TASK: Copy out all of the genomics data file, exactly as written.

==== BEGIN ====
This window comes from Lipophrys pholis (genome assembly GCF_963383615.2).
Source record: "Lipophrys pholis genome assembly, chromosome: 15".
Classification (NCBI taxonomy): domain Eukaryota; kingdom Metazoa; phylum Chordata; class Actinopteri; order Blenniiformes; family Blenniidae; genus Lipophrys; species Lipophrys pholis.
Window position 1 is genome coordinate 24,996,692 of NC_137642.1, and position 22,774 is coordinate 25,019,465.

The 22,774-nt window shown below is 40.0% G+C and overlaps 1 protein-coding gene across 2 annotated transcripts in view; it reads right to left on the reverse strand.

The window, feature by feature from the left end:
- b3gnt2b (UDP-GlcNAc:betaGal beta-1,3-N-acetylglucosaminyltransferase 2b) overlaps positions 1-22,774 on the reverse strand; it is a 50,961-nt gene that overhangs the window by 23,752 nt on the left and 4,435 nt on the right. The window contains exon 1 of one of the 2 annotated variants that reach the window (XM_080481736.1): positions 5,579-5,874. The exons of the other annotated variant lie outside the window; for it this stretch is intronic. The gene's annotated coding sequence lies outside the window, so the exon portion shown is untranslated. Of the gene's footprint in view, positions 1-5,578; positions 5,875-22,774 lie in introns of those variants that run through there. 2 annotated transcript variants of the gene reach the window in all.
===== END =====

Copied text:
This window comes from Lipophrys pholis (genome assembly GCF_963383615.2).
Source record: "Lipophrys pholis genome assembly, chromosome: 15".
Classification (NCBI taxonomy): domain Eukaryota; kingdom Metazoa; phylum Chordata; class Actinopteri; order Blenniiformes; family Blenniidae; genus Lipophrys; species Lipophrys pholis.
Window position 1 is genome coordinate 24,996,692 of NC_137642.1, and position 22,774 is coordinate 25,019,465.

The 22,774-nt window shown below is 40.0% G+C and overlaps 1 protein-coding gene across 2 annotated transcripts in view; it reads right to left on the reverse strand.

The window, feature by feature from the left end:
- b3gnt2b (UDP-GlcNAc:betaGal beta-1,3-N-acetylglucosaminyltransferase 2b) overlaps positions 1-22,774 on the reverse strand; it is a 50,961-nt gene that overhangs the window by 23,752 nt on the left and 4,435 nt on the right. The window contains exon 1 of one of the 2 annotated variants that reach the window (XM_080481736.1): positions 5,579-5,874. The exons of the other annotated variant lie outside the window; for it this stretch is intronic. The gene's annotated coding sequence lies outside the window, so the exon portion shown is untranslated. Of the gene's footprint in view, positions 1-5,578; positions 5,875-22,774 lie in introns of those variants that run through there. 2 annotated transcript variants of the gene reach the window in all.